comScore

St. Louis Police Under Fire for Turning Off Dashcam in Middle of Arrest

A group of St. Louis Police officers are under investigation after one of them turned off a police camera during a traffic stop, after they were videotaped repeatedly kicking the suspect.

The St. Louis Post-Dispatch reports that the recorded incident, which happened last year before the shooting of Michael Brown, shows 18-year-old Cortez Bufford, stopped by police looking for a suspect in a shooting. After police found a bullet in his pocket (though he was unconnected to the shooting,) Bufford was pulled from a car, kicked repeatedly once they saw him reach for a gun in his pocket, and Tasered before a policewoman turns the camera off:

Bufford hit and kicked several officers, the report says, before another officer “administered a foot strike” to the leg, and Bufford was jolted with a Taser twice. At least seven officers participated.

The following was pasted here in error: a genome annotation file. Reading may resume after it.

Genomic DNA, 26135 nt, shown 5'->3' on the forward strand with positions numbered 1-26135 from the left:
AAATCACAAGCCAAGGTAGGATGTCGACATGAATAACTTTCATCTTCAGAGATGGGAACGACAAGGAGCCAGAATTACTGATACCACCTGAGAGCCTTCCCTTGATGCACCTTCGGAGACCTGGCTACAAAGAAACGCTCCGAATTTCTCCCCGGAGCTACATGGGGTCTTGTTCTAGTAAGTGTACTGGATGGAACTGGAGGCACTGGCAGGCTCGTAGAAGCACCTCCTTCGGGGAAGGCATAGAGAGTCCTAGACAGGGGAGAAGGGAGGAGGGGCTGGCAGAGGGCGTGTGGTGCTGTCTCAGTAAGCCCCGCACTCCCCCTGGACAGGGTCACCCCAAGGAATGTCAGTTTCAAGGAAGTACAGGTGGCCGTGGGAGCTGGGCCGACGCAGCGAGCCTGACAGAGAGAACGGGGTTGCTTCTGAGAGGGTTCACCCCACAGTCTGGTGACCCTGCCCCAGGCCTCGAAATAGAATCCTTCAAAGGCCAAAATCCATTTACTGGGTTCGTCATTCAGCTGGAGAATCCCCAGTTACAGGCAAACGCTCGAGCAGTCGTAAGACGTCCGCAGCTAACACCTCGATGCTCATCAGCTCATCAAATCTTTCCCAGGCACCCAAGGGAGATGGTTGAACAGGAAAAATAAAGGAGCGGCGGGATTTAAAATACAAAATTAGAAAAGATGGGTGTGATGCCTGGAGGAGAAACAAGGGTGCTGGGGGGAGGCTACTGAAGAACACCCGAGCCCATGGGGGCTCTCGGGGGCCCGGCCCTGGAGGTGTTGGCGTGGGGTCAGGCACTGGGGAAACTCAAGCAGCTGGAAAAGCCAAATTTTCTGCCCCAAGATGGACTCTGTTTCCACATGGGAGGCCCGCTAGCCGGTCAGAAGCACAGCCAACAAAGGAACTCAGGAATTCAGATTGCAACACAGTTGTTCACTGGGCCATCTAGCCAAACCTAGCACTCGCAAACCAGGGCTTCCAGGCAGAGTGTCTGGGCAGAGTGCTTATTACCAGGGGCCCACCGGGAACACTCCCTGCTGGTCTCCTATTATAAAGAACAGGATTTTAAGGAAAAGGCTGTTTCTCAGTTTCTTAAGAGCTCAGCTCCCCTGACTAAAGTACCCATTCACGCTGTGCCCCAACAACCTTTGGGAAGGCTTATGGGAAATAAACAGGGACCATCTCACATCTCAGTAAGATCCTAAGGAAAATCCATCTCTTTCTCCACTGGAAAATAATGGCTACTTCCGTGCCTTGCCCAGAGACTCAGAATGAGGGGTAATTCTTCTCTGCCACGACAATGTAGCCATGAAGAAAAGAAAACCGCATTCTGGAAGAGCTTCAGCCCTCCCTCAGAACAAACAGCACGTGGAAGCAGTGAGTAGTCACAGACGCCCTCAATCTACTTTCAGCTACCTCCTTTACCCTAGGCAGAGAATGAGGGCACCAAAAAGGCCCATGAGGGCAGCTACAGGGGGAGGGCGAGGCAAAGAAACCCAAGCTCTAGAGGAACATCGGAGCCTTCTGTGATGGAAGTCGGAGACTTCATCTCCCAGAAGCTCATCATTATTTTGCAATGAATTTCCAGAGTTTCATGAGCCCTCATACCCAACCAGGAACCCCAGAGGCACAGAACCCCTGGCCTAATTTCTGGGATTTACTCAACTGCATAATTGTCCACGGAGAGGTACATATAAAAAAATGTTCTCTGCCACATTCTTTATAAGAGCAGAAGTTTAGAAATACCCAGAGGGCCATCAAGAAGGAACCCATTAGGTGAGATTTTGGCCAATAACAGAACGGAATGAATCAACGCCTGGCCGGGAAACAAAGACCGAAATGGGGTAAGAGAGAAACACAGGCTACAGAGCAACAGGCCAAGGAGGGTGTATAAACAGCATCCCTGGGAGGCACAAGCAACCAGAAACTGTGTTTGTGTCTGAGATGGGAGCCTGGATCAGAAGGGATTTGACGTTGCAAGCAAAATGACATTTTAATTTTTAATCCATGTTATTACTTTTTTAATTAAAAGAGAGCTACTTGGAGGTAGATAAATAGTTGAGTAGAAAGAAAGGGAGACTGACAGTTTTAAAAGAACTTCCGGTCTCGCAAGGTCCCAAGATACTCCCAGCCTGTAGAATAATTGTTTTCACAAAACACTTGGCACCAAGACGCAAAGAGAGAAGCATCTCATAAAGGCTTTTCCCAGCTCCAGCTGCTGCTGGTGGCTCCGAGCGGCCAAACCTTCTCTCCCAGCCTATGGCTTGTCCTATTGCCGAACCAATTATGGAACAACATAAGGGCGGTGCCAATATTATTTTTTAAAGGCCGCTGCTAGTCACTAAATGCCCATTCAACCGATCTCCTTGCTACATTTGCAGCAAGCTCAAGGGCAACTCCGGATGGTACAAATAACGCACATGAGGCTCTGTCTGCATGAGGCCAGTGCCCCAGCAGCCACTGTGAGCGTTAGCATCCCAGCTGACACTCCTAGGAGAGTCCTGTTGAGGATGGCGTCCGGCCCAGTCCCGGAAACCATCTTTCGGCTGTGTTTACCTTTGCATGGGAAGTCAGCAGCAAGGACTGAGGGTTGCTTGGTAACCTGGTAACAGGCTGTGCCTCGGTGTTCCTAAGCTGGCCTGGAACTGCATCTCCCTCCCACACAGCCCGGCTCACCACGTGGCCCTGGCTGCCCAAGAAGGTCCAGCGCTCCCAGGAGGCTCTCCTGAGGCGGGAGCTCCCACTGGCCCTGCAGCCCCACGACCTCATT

He was then handcuffed, and Binz recovered a Kel-Tec 9mm semi-automatic pistol with four rounds in the magazine and one in the chamber. It has a capacity of 11.

At 10:15.38 p.m. on the recording, the officers appear to be turning Bufford over without noticeable resistance. Most of the officers are standing.

At 10:16.06 p.m., Officer Kelli Swinton approaches Burkemper’s patrol car. There is the sound of an opening car door, and she loudly declares: “Hold up. Hold up, y’all. Hold up. Hold up, everybody, hold up. We’re red right now, so if you guys are worried about cameras, just wait.”

The audio cuts out, and the video ends eight seconds later.

The video — along with Swinton’s call to turn off the camera — got the charges against Bufford dropped. White Bufford’s lawyer says that the video footage contradicts the police report, the city circuit attorney countered, saying that “the action of turning off the dash cam video diminished the evidentiary merits of the case.”

As it stands, the current rules for St. Louis police cameras is as such:

Police department “special orders” regarding dashboard cameras say that “traffic and any type of investigative stops” and “vehicle pursuits,” among other things must be “recorded in their entirety.” The camera should be stopped “once the assignment or the reason for the initiation of recording is completed.”

Watch the video below via the St. Louis Post-Dispatch:

[St. Louis Post-Dispatch]
[Image via screenshot]

>> Follow Tina Nguyen (@Tina_Nguyen) on Twitter

Have a tip we should know? [email protected]

Filed Under:

Follow Mediaite: